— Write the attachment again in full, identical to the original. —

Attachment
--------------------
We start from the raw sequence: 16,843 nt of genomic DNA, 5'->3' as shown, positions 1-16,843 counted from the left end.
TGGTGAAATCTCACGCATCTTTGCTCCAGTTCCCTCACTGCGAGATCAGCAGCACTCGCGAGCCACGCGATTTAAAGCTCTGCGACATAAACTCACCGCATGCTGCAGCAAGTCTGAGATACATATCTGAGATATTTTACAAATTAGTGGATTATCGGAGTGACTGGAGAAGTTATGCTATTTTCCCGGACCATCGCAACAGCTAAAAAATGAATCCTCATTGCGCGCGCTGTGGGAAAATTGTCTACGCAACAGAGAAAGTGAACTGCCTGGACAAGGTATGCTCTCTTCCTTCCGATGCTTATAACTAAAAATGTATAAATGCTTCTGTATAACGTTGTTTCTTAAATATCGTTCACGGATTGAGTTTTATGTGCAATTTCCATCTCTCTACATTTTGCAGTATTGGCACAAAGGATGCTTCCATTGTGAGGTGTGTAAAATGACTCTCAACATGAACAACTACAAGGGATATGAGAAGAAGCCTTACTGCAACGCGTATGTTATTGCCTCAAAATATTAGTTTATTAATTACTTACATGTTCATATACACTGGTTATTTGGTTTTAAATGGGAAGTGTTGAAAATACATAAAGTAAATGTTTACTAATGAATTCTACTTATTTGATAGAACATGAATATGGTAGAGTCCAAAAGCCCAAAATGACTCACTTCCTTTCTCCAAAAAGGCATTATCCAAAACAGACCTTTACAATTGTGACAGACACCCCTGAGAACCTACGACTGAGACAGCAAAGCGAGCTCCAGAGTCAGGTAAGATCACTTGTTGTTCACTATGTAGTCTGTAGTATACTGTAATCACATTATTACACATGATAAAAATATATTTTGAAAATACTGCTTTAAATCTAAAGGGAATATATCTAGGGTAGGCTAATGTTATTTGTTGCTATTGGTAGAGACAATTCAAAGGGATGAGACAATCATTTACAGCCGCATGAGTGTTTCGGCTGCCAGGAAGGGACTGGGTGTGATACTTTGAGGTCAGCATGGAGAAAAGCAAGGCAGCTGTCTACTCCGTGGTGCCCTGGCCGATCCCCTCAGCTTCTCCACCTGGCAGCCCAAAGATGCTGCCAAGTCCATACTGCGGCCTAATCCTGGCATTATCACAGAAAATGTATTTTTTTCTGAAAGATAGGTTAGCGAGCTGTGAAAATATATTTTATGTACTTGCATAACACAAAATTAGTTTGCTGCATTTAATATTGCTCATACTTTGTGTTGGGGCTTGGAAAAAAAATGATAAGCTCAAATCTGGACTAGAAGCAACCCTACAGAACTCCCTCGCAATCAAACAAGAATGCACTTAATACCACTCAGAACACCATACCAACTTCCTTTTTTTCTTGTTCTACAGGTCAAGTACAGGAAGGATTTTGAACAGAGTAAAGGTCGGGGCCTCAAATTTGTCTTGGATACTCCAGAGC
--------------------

We start from the raw sequence: 16,843 nt of genomic DNA, 5'->3' as shown, positions 1-16,843 counted from the left end.
TGGTGAAATCTCACGCATCTTTGCTCCAGTTCCCTCACTGCGAGATCAGCAGCACTCGCGAGCCACGCGATTTAAAGCTCTGCGACATAAACTCACCGCATGCTGCAGCAAGTCTGAGATACATATCTGAGATATTTTACAAATTAGTGGATTATCGGAGTGACTGGAGAAGTTATGCTATTTTCCCGGACCATCGCAACAGCTAAAAAATGAATCCTCATTGCGCGCGCTGTGGGAAAATTGTCTACGCAACAGAGAAAGTGAACTGCCTGGACAAGGTATGCTCTCTTCCTTCCGATGCTTATAACTAAAAATGTATAAATGCTTCTGTATAACGTTGTTTCTTAAATATCGTTCACGGATTGAGTTTTATGTGCAATTTCCATCTCTCTACATTTTGCAGTATTGGCACAAAGGATGCTTCCATTGTGAGGTGTGTAAAATGACTCTCAACATGAACAACTACAAGGGATATGAGAAGAAGCCTTACTGCAACGCGTATGTTATTGCCTCAAAATATTAGTTTATTAATTACTTACATGTTCATATACACTGGTTATTTGGTTTTAAATGGGAAGTGTTGAAAATACATAAAGTAAATGTTTACTAATGAATTCTACTTATTTGATAGAACATGAATATGGTAGAGTCCAAAAGCCCAAAATGACTCACTTCCTTTCTCCAAAAAGGCATTATCCAAAACAGACCTTTACAATTGTGACAGACACCCCTGAGAACCTACGACTGAGACAGCAAAGCGAGCTCCAGAGTCAGGTAAGATCACTTGTTGTTCACTATGTAGTCTGTAGTATACTGTAATCACATTATTACACATGATAAAAATATATTTTGAAAATACTGCTTTAAATCTAAAGGGAATATATCTAGGGTAGGCTAATGTTATTTGTTGCTATTGGTAGAGACAATTCAAAGGGATGAGACAATCATTTACAGCCGCATGAGTGTTTCGGCTGCCAGGAAGGGACTGGGTGTGATACTTTGAGGTCAGCATGGAGAAAAGCAAGGCAGCTGTCTACTCCGTGGTGCCCTGGCCGATCCCCTCAGCTTCTCCACCTGGCAGCCCAAAGATGCTGCCAAGTCCATACTGCGGCCTAATCCTGGCATTATCACAGAAAATGTATTTTTTTCTGAAAGATAGGTTAGCGAGCTGTGAAAATATATTTTATGTACTTGCATAACACAAAATTAGTTTGCTGCATTTAATATTGCTCATACTTTGTGTTGGGGCTTGGAAAAAAAATGATAAGCTCAAATCTGGACTAGAAGCAACCCTACAGAACTCCCTCGCAATCAAACAAGAATGCACTTAATACCACTCAGAACACCATACCAACTTCCTTTTTTTCTTGTTCTACAGGTCAAGTACAGGAAGGATTTTGAACAGAGTAAAGGTCGGGGCCTCAAATTTGTCTTGGATACTCCAGAGC